Presumably all your gonorrhea tests were nucleaic acid amplificaiton tests ((NAATs), which very rarely given false results. False positives are especially rare, but false negatives slightly more common. I'm also wondering whether the hospital might do DNA probe test, not NAAT; the probe tests are more prone to false positive results. Either way, having 2 negative results is strong evidence that you weren't infected. The fact that you have had no symptoms is additional important evidence:  under 5% of men with urethral gonorrhea don't develop symptoms, perhaps under 1%. So all things considered, I'm fairly confident you do not have gonorrhea and never did. I would be further reinforced in that belief if the initial result was from a probe test rather than NAAT.

Another approach would be to test your casual partner, i.e. the potential source of your infection. That should have been done by now -- presumably you (or someone) contacted her after your first positive test, right? The usual approach is to treat such partners routinely, and to test them before treating. If she was tested and negative, it would further reduce the likeklihood that your initial test was valid.

Having said all that, it would not be unreasonable for you to be treated. Treatment is easy, with single doses of antibiotic (usually an injection of ceftriaxone and a single dose of azithromycin by mouth). This advice doesn't change my judgment that you probably weren't infected.

I hope these comments are helpful.

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47 months ago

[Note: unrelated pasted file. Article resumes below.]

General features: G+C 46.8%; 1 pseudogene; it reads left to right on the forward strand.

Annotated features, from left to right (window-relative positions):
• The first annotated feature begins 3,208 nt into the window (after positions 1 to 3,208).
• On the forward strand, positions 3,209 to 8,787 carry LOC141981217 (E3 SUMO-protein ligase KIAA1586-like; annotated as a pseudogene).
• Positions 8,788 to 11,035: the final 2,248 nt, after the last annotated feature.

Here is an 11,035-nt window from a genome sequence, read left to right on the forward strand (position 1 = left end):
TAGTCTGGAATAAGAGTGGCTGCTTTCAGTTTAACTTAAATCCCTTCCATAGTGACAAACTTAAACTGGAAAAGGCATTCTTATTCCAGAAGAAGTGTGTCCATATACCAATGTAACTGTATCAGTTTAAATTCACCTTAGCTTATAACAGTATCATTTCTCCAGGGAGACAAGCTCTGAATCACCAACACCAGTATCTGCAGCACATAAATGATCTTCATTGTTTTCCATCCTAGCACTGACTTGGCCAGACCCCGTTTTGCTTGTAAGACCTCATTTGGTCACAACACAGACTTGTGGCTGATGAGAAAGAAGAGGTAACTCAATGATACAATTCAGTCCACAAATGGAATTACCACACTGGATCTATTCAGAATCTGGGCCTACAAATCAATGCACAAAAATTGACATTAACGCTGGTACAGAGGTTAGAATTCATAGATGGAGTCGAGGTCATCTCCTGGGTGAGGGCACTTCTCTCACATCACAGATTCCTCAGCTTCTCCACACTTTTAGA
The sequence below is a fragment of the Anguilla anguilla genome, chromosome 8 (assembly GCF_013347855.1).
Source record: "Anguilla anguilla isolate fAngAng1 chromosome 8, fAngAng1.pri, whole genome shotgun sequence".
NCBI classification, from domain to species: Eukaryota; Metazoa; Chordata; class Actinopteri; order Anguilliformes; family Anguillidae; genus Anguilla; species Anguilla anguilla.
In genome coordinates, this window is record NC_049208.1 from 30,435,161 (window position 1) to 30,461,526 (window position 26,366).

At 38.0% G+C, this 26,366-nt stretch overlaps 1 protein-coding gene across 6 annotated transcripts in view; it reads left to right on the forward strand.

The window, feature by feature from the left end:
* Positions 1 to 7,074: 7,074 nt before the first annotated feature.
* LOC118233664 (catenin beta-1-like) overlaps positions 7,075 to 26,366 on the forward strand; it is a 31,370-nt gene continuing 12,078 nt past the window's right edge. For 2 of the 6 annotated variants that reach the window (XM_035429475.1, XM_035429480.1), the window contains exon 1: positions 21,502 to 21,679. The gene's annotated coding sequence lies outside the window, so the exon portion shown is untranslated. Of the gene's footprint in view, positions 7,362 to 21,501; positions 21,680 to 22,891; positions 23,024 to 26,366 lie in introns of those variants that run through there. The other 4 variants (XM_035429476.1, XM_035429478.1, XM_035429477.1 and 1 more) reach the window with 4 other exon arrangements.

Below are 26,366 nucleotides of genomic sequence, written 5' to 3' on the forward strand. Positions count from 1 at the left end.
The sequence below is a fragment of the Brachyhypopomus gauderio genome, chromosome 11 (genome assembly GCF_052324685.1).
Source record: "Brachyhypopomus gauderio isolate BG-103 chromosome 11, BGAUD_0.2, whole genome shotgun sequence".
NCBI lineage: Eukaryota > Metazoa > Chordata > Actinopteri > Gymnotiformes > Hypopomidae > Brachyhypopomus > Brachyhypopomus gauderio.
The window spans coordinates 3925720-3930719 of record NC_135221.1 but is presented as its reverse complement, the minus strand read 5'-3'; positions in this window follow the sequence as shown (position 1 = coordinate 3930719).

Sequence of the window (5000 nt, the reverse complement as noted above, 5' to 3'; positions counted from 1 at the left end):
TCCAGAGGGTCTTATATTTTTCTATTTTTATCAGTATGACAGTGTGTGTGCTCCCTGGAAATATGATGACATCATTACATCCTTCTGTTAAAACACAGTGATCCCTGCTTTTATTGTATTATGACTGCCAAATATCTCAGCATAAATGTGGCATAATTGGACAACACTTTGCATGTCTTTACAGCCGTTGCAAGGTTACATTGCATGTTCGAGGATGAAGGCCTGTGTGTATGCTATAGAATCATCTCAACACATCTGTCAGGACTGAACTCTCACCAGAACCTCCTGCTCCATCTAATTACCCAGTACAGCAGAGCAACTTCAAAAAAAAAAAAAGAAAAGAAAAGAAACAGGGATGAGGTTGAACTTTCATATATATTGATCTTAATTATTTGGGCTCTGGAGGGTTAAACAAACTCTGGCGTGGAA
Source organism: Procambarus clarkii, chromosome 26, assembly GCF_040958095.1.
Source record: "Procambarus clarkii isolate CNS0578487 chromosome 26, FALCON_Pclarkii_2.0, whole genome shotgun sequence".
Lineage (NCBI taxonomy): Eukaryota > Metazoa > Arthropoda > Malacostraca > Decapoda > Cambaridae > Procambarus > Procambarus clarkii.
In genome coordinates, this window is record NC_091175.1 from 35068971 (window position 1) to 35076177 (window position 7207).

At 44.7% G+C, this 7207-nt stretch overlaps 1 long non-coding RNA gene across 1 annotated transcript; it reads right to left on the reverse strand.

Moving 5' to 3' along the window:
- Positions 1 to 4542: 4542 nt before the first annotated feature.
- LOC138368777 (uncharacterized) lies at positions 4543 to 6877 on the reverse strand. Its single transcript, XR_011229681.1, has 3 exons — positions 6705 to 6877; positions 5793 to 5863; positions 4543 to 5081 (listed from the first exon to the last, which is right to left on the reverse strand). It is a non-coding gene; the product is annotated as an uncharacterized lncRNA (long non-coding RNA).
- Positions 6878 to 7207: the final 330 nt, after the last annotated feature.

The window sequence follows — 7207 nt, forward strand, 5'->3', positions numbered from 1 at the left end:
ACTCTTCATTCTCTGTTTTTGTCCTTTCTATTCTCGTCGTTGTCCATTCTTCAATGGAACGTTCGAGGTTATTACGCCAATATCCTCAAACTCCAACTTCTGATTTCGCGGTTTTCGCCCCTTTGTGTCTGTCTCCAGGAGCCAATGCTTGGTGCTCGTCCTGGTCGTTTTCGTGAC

No problem I should have highlighted this more clearly. When I asked what test it was the nurse told me NAAT. She didn't mention whether this changed dependent on location of testing so hard to say. Is the idea that the bacteria deteriorates over time, thus creating a negative result, a valid one? Or is this pseudoscience?

I do agree that the likelihood I have been infected is very low. And the positive result is puzzling. The casual partner who I have since asked again insists that she was not and is not infected with any STI. 

You mentioned after 6-8 weeks your immune system should clear the infection. So would a positive result even be possible? Is it possible that I've 'ping ponged' the infection between my long term partner over the last few months? 
H. Hunter Handsfield, MD
H. Hunter Handsfield, MD
47 months ago
I don't even know what you (or a nurse?) mean by bacteria "deteriorating over time creating a negative result". If someone has gonorrhea or chlamydia and the test becomes negative, it means the infection is gone. After the immune system clears gonorrhea, testing is negative.

I agree the positve result is the puzzling aspect of all this. That said, your casual partner probably is right -- most people who believe they are uninfected are correct. However, there are plenty of exceptions. In view of your positive result, it would be really very dumb of her not to be tested to be certain. (Feel free to tell her I said so.). It would even be reasonable for her to be treated, although that's mroe optional.

I see no realistic likelihood you and your regular partner have ping-ponge the infection back and forth.

That completes the two follow-up comments and replies included with each question, and so ends this thread.